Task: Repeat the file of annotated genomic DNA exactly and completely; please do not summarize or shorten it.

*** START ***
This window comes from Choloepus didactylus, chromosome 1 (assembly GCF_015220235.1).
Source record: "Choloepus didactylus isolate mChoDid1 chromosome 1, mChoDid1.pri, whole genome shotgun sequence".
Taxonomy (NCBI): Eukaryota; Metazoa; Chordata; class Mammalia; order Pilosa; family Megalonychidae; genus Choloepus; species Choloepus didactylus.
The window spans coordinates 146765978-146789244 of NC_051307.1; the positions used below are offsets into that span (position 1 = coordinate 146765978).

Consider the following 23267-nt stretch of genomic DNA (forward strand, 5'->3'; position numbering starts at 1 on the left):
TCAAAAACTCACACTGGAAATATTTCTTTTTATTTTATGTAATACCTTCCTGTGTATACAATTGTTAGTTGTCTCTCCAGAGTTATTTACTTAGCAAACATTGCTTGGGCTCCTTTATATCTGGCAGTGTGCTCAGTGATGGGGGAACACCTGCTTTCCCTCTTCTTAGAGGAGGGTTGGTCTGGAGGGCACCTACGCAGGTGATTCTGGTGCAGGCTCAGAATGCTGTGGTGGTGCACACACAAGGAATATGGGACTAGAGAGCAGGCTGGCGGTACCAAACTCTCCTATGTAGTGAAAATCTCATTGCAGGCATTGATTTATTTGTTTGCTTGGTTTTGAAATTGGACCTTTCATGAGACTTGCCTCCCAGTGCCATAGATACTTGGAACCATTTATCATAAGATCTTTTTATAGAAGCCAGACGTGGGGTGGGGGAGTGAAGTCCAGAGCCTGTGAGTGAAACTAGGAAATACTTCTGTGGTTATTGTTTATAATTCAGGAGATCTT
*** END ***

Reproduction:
This window comes from Choloepus didactylus, chromosome 1 (assembly GCF_015220235.1).
Source record: "Choloepus didactylus isolate mChoDid1 chromosome 1, mChoDid1.pri, whole genome shotgun sequence".
Taxonomy (NCBI): Eukaryota; Metazoa; Chordata; class Mammalia; order Pilosa; family Megalonychidae; genus Choloepus; species Choloepus didactylus.
The window spans coordinates 146765978-146789244 of NC_051307.1; the positions used below are offsets into that span (position 1 = coordinate 146765978).

Consider the following 23267-nt stretch of genomic DNA (forward strand, 5'->3'; position numbering starts at 1 on the left):
TCAAAAACTCACACTGGAAATATTTCTTTTTATTTTATGTAATACCTTCCTGTGTATACAATTGTTAGTTGTCTCTCCAGAGTTATTTACTTAGCAAACATTGCTTGGGCTCCTTTATATCTGGCAGTGTGCTCAGTGATGGGGGAACACCTGCTTTCCCTCTTCTTAGAGGAGGGTTGGTCTGGAGGGCACCTACGCAGGTGATTCTGGTGCAGGCTCAGAATGCTGTGGTGGTGCACACACAAGGAATATGGGACTAGAGAGCAGGCTGGCGGTACCAAACTCTCCTATGTAGTGAAAATCTCATTGCAGGCATTGATTTATTTGTTTGCTTGGTTTTGAAATTGGACCTTTCATGAGACTTGCCTCCCAGTGCCATAGATACTTGGAACCATTTATCATAAGATCTTTTTATAGAAGCCAGACGTGGGGTGGGGGAGTGAAGTCCAGAGCCTGTGAGTGAAACTAGGAAATACTTCTGTGGTTATTGTTTATAATTCAGGAGATCTT